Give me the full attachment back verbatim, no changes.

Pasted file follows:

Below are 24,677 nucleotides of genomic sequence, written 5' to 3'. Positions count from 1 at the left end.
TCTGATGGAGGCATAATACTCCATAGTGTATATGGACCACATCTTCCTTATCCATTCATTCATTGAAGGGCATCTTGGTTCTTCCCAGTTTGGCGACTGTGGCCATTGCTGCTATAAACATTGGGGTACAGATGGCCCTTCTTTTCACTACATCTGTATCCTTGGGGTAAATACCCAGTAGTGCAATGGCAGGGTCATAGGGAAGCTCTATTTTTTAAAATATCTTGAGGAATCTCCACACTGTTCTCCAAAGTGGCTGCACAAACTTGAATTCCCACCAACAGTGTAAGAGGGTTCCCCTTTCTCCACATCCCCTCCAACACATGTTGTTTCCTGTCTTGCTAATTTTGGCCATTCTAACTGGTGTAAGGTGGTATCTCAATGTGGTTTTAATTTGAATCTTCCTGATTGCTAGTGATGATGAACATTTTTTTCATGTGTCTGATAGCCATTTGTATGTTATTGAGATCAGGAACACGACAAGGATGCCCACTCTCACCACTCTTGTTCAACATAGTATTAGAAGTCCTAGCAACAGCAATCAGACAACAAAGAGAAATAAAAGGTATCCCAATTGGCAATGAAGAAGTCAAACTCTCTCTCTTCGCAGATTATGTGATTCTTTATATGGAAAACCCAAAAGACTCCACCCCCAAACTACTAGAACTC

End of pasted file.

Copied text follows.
Below are 24,677 nucleotides of genomic sequence, written 5' to 3'. Positions count from 1 at the left end.
TCTGATGGAGGCATAATACTCCATAGTGTATATGGACCACATCTTCCTTATCCATTCATTCATTGAAGGGCATCTTGGTTCTTCCCAGTTTGGCGACTGTGGCCATTGCTGCTATAAACATTGGGGTACAGATGGCCCTTCTTTTCACTACATCTGTATCCTTGGGGTAAATACCCAGTAGTGCAATGGCAGGGTCATAGGGAAGCTCTATTTTTTAAAATATCTTGAGGAATCTCCACACTGTTCTCCAAAGTGGCTGCACAAACTTGAATTCCCACCAACAGTGTAAGAGGGTTCCCCTTTCTCCACATCCCCTCCAACACATGTTGTTTCCTGTCTTGCTAATTTTGGCCATTCTAACTGGTGTAAGGTGGTATCTCAATGTGGTTTTAATTTGAATCTTCCTGATTGCTAGTGATGATGAACATTTTTTTCATGTGTCTGATAGCCATTTGTATGTTATTGAGATCAGGAACACGACAAGGATGCCCACTCTCACCACTCTTGTTCAACATAGTATTAGAAGTCCTAGCAACAGCAATCAGACAACAAAGAGAAATAAAAGGTATCCCAATTGGCAATGAAGAAGTCAAACTCTCTCTCTTCGCAGATTATGTGATTCTTTATATGGAAAACCCAAAAGACTCCACCCCCAAACTACTAGAACTC